The U.S. House of Representatives is expected to vote this week on the Joint Consolidation Loan Separation Act of 2021.
The legislation passed the Senate in June. Authored by Virginia’s Sen. Mark Warner in 2017 after a constituent contacted him about her struggle in paying a joint consolidation loan on a teacher’s salary, the legislation will provide much needed relief for individuals who consolidated student loan debt with a spouse.
The program was eliminated by Congress on July 1, 2006, but did not provide a way to sever existing loans, even in cases of domestic abuse, economic abuse or an unresponsive spouse. The legislation would ensure the debt is split between both parties.
Warner’s constituent, Sara McLean, was living in Northern Virginia and raising two children in 2017 when she contacted him. She had divorced her husband and moved thousands of miles away to make a new start with her children, but he refused to pay his share of the joint loan. McLean faced having her wages as a public school teacher garnished if she did not pay both portions of the debt.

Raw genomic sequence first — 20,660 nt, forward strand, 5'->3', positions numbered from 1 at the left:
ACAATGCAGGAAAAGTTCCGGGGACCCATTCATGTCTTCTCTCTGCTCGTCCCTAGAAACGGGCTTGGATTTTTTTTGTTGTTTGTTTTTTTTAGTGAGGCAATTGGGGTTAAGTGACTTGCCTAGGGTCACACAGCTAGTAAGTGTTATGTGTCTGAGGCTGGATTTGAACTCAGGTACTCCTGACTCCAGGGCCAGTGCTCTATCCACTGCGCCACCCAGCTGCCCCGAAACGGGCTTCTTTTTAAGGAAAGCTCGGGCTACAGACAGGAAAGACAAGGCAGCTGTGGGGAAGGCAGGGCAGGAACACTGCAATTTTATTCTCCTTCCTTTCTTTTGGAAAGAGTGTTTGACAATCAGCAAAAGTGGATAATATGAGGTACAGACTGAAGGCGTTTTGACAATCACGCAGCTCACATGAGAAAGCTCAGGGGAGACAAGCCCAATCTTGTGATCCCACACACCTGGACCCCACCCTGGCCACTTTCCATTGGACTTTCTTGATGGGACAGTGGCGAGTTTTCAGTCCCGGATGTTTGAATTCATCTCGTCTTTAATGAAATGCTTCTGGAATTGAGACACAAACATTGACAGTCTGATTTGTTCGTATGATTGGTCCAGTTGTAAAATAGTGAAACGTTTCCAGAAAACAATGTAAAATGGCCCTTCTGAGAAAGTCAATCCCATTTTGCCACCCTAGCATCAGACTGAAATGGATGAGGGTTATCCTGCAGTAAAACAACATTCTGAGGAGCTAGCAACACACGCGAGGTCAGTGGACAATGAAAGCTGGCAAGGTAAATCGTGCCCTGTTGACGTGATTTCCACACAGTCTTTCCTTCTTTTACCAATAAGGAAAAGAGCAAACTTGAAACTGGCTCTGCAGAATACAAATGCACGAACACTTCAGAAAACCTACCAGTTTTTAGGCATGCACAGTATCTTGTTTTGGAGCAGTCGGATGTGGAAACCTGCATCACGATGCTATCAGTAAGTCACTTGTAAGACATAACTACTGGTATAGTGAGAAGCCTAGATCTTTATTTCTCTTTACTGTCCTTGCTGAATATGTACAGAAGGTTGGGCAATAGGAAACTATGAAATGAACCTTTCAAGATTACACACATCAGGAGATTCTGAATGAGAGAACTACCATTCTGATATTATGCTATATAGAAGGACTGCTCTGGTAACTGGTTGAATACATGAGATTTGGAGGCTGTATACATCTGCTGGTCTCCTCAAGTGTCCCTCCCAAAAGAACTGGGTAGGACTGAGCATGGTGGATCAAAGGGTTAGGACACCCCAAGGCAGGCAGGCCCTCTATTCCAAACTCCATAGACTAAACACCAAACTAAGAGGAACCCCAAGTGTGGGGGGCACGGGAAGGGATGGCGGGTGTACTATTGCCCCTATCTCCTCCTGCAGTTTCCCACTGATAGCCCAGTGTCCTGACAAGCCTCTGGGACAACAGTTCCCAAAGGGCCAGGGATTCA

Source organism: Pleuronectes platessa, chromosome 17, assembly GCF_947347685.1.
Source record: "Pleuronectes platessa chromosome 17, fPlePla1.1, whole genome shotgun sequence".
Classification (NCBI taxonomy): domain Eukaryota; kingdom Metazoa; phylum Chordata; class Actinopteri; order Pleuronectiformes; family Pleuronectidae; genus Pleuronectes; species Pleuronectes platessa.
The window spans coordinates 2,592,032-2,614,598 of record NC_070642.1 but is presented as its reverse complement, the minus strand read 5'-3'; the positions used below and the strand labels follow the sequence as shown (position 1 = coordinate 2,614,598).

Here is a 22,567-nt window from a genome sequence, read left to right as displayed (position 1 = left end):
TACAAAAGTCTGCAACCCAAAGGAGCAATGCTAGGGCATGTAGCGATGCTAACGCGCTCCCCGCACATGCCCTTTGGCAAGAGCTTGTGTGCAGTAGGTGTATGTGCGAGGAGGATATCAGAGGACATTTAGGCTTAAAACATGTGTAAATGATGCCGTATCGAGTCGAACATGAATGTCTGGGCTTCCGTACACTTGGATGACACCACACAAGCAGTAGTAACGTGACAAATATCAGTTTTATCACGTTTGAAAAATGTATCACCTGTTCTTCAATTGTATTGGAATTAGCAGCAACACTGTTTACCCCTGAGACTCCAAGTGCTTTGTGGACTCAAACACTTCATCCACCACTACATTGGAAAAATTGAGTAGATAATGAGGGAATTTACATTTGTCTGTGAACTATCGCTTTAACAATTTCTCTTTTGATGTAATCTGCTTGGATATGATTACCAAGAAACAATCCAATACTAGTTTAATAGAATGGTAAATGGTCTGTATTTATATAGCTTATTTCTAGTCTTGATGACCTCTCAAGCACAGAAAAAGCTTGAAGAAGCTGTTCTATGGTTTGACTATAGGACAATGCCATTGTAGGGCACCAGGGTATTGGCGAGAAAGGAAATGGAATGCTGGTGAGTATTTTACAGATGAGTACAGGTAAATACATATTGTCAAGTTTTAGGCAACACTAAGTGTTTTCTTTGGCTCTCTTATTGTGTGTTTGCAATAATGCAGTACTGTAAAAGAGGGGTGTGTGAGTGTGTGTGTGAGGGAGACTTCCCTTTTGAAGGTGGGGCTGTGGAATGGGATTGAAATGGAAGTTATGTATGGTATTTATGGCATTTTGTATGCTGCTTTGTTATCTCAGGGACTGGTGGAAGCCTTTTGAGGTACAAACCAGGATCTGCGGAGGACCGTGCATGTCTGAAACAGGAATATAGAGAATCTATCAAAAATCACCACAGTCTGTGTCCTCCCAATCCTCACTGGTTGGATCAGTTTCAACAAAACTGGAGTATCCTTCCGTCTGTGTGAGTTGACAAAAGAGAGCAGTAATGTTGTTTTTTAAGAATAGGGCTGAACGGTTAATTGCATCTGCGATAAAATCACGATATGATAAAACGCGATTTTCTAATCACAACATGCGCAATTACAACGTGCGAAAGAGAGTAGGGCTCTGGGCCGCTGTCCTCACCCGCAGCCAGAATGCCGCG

“The Senate passage of this commonsense legislation is a huge step for survivors of domestic violence and financial abuse who have spent decades fighting for their financial freedom,” Warner said in a press release in June. “By finally allowing individuals to sever their joint consolidation loans, this bill will provide needed respite to vulnerable individuals who are being unfairly held responsible for the debt of a former partner. I urge my House colleagues to act with urgency and send this bill to the President’s desk as soon as possible.”
The Joint Consolidation Loan Separation Act would also enable borrowers to access student loan relief programs, including the Public Service Loan Forgiveness (PSLF) Program and income-driven repayment programs for which they were previously ineligible due to their joint consolidation loans.